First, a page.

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Venus Williams ousted at Nasdaq-100 Open
Updated: 2004-04-01 10:11

Tape took care of Venus Williams' sprained right foot. There was no remedy for the shaky serve and late fade.

Venus Williams reacts after injuring her right foot during a match against Elena Dementieva of Russia at the Nasdaq-100 Open in Key Biscayne, Fla., Wednesday, March 31, 2004. Dementieva defeated Williams 6-3, 5-7, 7-6 (3). [AP]
Williams was injured during the second set Wednesday, but sloppy shotmaking hurt her more, and she lost to Elena Dementieva 6-3, 5-7, 7-6 (3) in the quarterfinals of the Nasdaq-100 Open.

A three-time champion at Key Biscayne, Williams came up short in her bid to reach a semifinal for the first time since Wimbledon in July. Dementieva survived a match point and erratic play of her own to win the tense but unsightly 2 1/2-hour duel.

"It was a very difficult, long, but I think interesting match," the No. 5-seeded Russian said.

The upset had all the characteristics of a Venus loss: She double-faulted 11 times, committed 51 unforced errors and played hurt.

Williams took a nine-minute timeout for treatment when she rolled her right foot in the final game of the second set. She actually played better when the match resumed, winning 14 of the next 17 points to take a 3-0 lead in the last set.

But serving for the match at 5-3, Williams hit four double-faults, including three in a row to lose the game.

"It was sunny and the wind kept blowing and my toss got crazy," she said. "That was not good."

The errant serves didn't surprise Dementieva.

"I just said to myself, 'She's just like you, you know, she can be nervous,'" Dementieva said with a laugh.

There were other missed chances by Williams. She held a match point at 6-5 but sailed a forehand long, then committed five unforced errors in the tiebreaker.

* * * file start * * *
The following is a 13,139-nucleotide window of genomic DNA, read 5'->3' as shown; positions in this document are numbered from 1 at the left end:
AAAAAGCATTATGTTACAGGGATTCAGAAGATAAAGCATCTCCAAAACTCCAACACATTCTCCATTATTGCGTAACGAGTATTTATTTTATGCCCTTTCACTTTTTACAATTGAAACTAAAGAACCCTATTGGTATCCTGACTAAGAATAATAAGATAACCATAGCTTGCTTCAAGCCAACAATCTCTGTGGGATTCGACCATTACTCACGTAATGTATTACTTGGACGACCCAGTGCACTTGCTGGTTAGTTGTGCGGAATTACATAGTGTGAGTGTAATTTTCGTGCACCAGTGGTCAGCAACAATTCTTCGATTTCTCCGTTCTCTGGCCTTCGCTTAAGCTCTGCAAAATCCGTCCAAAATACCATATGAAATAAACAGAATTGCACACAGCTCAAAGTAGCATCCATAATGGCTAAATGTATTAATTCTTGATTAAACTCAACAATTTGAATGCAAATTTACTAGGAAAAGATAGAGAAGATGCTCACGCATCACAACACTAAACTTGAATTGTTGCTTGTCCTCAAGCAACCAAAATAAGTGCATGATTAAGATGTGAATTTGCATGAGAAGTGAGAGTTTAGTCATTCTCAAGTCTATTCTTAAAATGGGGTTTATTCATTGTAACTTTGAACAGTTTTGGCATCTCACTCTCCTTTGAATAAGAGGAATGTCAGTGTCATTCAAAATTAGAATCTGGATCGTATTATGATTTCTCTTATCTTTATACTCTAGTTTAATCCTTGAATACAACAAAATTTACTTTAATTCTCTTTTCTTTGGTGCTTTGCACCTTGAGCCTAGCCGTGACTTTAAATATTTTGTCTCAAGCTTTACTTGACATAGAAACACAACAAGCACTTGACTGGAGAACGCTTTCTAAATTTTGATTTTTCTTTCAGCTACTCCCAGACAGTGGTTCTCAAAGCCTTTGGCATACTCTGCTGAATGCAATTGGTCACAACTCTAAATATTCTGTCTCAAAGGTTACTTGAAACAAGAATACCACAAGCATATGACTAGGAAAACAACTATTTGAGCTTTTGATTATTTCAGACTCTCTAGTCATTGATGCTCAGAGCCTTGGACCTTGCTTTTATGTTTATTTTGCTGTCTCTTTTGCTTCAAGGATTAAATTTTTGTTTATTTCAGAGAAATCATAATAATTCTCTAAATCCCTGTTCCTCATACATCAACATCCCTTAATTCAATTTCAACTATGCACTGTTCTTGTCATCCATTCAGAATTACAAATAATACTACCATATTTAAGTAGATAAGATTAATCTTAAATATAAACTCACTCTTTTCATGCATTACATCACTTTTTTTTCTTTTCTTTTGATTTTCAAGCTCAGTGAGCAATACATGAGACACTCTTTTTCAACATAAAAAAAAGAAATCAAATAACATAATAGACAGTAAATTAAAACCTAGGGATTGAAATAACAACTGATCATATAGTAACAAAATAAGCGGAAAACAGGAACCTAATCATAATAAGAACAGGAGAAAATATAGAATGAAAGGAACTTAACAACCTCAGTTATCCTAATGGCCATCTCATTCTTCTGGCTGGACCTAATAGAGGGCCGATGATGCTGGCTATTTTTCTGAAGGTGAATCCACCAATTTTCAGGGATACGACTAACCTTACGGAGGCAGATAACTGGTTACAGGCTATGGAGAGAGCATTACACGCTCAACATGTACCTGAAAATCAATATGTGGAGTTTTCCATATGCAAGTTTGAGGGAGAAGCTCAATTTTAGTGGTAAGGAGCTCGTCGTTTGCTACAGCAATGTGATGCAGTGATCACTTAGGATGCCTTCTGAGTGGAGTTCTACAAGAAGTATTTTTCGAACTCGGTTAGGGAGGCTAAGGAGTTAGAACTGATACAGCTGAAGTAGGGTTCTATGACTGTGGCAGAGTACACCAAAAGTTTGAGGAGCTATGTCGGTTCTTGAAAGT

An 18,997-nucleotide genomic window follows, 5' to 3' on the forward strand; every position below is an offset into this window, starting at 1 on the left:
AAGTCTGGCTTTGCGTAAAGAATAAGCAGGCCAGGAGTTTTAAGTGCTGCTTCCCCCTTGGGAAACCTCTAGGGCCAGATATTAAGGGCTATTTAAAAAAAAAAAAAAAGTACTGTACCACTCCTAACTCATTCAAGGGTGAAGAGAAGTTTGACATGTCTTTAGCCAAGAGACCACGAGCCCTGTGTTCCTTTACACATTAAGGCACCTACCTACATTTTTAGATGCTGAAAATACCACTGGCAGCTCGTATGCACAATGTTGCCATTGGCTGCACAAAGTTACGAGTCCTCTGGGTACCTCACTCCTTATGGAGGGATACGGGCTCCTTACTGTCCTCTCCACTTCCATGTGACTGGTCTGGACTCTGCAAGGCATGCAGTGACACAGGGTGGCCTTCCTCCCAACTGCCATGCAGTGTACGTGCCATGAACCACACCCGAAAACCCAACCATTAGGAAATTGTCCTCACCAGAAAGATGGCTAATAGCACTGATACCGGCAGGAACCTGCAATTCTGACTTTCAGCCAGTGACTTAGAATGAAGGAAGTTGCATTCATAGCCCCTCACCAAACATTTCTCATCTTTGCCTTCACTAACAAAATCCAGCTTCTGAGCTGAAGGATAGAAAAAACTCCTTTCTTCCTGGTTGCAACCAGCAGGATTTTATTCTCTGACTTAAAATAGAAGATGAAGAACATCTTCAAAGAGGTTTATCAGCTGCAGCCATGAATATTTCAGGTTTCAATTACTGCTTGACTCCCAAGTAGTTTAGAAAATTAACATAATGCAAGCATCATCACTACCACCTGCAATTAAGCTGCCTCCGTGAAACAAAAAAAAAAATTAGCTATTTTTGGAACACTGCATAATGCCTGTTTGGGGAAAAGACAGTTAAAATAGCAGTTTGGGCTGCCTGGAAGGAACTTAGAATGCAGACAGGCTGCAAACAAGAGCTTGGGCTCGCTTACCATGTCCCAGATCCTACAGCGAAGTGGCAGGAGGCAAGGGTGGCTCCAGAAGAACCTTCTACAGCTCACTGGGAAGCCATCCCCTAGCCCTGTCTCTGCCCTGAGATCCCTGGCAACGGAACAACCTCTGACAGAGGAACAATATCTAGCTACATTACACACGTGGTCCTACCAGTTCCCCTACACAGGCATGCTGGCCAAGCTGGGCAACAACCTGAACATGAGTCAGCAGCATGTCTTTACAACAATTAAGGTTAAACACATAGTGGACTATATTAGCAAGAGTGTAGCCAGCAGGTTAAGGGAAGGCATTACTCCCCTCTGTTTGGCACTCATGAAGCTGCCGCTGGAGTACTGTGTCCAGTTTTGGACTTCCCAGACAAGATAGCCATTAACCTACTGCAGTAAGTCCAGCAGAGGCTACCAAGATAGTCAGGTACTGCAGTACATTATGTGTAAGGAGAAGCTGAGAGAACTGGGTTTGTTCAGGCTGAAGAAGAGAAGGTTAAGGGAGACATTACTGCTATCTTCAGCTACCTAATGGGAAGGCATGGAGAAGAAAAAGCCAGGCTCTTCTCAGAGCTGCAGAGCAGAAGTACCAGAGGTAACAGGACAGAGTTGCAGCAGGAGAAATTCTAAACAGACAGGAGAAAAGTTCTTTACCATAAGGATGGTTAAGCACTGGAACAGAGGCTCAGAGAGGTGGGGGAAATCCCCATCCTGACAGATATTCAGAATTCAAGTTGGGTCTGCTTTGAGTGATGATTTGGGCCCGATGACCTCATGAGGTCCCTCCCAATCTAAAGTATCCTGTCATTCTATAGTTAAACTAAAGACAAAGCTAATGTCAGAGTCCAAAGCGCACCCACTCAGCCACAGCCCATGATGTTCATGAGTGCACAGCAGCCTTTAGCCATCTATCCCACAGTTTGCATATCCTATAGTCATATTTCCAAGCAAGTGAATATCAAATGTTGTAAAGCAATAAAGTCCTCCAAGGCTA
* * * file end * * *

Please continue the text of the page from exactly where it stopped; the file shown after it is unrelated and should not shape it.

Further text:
Slowed by injuries since last summer, Williams has slipped to No. 17 in the rankings and has played only 10 matches in four events this year, never advancing beyond the quarterfinals. Seeded second at Key Biscayne, she was unable to take advantage of a field missing the world's five highest-ranked players, including No. 1 Justine Henin-Hardenne.

Asked to assess the state of her game, a subdued Williams said: "Just on the up and up."

In men's play, No. 3-seeded Guillermo Coria became the first semifinalist by beating unseeded Nicolas Kiefer 6-3, 6-3. Coria will play Friday against No. 21 Fernando Gonzalez or unseeded Andrei Pavel.

Williams' defeat spoiled a potential renewal of her sibling rivalry with younger sister Serena in the final Saturday. Instead, Dementieva advanced to the semifinals, where she'll play fellow Russian Nadia Petrova, seeded eighth, or No. 21 Nathalie Dechy.

Top-seeded Serena Williams will play No. 25 Eleni Daniilidou in the other semifinal.

Venus led 6-5, 30-15 in the second set when she rolled her foot hitting a forehand, then bent over in pain as Dementieva smacked a winner. Williams limped to the corner, then back to her chair.

Williams later said she hurt her ankle, but the WTA Tour described the injury as a foot sprain. A trainer taped both the foot and ankle, and when play resumed, Williams won the next two points for the set.

She seemed bothered by the injury on only a few points the rest of the way.

"I was just thinking that she's a very good actress," Dementieva said. "She was moving much better after the break."

When told of Dementieva's comment, Williams responded: "Maybe I should talk to her. I clearly twisted my ankle and I had issues there. If that's the way she feels, that's fine. These days, in order to be a champ and to be a winner, you have to play under all circumstances, and I think that's what I did."

Dementieva held her own in rallies, but her serve long the weakest part of her game became progressively worse. Serving at 5-6 in the final set, she double-faulted twice and lobbed in several second serves at under 70 mph, but still managed to hold.

Dementieva, who matched Williams' total of 11 double faults, sighed when asked about the problem.

"I don't like the question," she said. "Everybody is asking me about my serve. If you want to be a champion, it's not about your serve, it's about your whole game. I want to play, no matter how good my serve."

Dementieva won a 21-shot rally to start the tiebreaker and belted a ferocious forehand to reach match point. Williams then dumped Dementieva's 63 mph serve into the net, and the Russian celebrated with curtsies to all four sides of the stadium.

"From the beginning of the match," Dementieva said, "I had the feeling that I'm in good shape and I have a chance to beat her."

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